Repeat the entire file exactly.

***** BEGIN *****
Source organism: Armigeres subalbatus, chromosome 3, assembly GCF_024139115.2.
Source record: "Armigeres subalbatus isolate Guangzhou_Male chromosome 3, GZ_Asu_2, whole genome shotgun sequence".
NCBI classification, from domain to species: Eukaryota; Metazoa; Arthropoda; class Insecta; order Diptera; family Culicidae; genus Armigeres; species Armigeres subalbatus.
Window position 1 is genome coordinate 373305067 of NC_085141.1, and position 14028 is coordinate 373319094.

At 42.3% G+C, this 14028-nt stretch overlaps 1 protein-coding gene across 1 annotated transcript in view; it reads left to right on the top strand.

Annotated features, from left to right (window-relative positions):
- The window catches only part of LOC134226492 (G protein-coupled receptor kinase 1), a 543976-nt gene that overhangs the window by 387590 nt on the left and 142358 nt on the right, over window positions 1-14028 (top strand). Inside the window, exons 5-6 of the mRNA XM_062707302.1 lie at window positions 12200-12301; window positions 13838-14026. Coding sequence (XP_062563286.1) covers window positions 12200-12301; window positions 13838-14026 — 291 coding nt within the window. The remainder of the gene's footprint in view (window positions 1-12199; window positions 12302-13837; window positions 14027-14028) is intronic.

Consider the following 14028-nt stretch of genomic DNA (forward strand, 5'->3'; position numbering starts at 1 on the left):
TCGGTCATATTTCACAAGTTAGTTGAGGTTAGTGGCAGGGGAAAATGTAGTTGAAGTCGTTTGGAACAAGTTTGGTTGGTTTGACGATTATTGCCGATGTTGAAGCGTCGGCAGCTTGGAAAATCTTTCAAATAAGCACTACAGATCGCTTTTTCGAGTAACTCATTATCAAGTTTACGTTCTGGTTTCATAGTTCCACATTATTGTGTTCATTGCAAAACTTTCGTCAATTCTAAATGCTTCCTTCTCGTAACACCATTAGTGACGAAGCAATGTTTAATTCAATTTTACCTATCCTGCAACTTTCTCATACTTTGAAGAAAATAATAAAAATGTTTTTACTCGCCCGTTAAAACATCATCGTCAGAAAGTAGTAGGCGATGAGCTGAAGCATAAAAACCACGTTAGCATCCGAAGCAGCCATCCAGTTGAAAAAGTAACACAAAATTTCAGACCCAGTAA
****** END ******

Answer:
Source organism: Armigeres subalbatus, chromosome 3, assembly GCF_024139115.2.
Source record: "Armigeres subalbatus isolate Guangzhou_Male chromosome 3, GZ_Asu_2, whole genome shotgun sequence".
NCBI classification, from domain to species: Eukaryota; Metazoa; Arthropoda; class Insecta; order Diptera; family Culicidae; genus Armigeres; species Armigeres subalbatus.
Window position 1 is genome coordinate 373305067 of NC_085141.1, and position 14028 is coordinate 373319094.

At 42.3% G+C, this 14028-nt stretch overlaps 1 protein-coding gene across 1 annotated transcript in view; it reads left to right on the top strand.

Annotated features, from left to right (window-relative positions):
- The window catches only part of LOC134226492 (G protein-coupled receptor kinase 1), a 543976-nt gene that overhangs the window by 387590 nt on the left and 142358 nt on the right, over window positions 1-14028 (top strand). Inside the window, exons 5-6 of the mRNA XM_062707302.1 lie at window positions 12200-12301; window positions 13838-14026. Coding sequence (XP_062563286.1) covers window positions 12200-12301; window positions 13838-14026 — 291 coding nt within the window. The remainder of the gene's footprint in view (window positions 1-12199; window positions 12302-13837; window positions 14027-14028) is intronic.

Consider the following 14028-nt stretch of genomic DNA (forward strand, 5'->3'; position numbering starts at 1 on the left):
TCGGTCATATTTCACAAGTTAGTTGAGGTTAGTGGCAGGGGAAAATGTAGTTGAAGTCGTTTGGAACAAGTTTGGTTGGTTTGACGATTATTGCCGATGTTGAAGCGTCGGCAGCTTGGAAAATCTTTCAAATAAGCACTACAGATCGCTTTTTCGAGTAACTCATTATCAAGTTTACGTTCTGGTTTCATAGTTCCACATTATTGTGTTCATTGCAAAACTTTCGTCAATTCTAAATGCTTCCTTCTCGTAACACCATTAGTGACGAAGCAATGTTTAATTCAATTTTACCTATCCTGCAACTTTCTCATACTTTGAAGAAAATAATAAAAATGTTTTTACTCGCCCGTTAAAACATCATCGTCAGAAAGTAGTAGGCGATGAGCTGAAGCATAAAAACCACGTTAGCATCCGAAGCAGCCATCCAGTTGAAAAAGTAACACAAAATTTCAGACCCAGTAA